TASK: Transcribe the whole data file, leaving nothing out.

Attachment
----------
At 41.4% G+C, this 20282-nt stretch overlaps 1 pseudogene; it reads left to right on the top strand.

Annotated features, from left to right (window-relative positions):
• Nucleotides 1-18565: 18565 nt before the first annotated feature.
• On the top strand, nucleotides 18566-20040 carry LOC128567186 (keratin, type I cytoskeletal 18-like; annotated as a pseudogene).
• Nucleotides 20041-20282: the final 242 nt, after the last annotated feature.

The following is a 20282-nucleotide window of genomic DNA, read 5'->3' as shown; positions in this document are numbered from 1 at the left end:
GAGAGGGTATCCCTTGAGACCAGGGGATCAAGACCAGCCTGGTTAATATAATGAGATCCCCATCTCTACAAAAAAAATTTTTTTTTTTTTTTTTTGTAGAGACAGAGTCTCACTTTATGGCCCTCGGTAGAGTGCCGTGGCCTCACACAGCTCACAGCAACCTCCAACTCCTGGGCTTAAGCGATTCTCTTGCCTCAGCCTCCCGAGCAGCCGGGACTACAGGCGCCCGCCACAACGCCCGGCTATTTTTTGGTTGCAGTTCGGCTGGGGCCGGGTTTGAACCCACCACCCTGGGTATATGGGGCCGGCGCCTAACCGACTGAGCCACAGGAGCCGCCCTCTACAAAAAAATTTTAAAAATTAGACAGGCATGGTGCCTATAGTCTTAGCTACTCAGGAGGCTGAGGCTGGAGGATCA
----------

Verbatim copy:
At 41.4% G+C, this 20282-nt stretch overlaps 1 pseudogene; it reads left to right on the top strand.

Annotated features, from left to right (window-relative positions):
• Nucleotides 1-18565: 18565 nt before the first annotated feature.
• On the top strand, nucleotides 18566-20040 carry LOC128567186 (keratin, type I cytoskeletal 18-like; annotated as a pseudogene).
• Nucleotides 20041-20282: the final 242 nt, after the last annotated feature.

The following is a 20282-nucleotide window of genomic DNA, read 5'->3' as shown; positions in this document are numbered from 1 at the left end:
GAGAGGGTATCCCTTGAGACCAGGGGATCAAGACCAGCCTGGTTAATATAATGAGATCCCCATCTCTACAAAAAAAATTTTTTTTTTTTTTTTTTGTAGAGACAGAGTCTCACTTTATGGCCCTCGGTAGAGTGCCGTGGCCTCACACAGCTCACAGCAACCTCCAACTCCTGGGCTTAAGCGATTCTCTTGCCTCAGCCTCCCGAGCAGCCGGGACTACAGGCGCCCGCCACAACGCCCGGCTATTTTTTGGTTGCAGTTCGGCTGGGGCCGGGTTTGAACCCACCACCCTGGGTATATGGGGCCGGCGCCTAACCGACTGAGCCACAGGAGCCGCCCTCTACAAAAAAATTTTAAAAATTAGACAGGCATGGTGCCTATAGTCTTAGCTACTCAGGAGGCTGAGGCTGGAGGATCA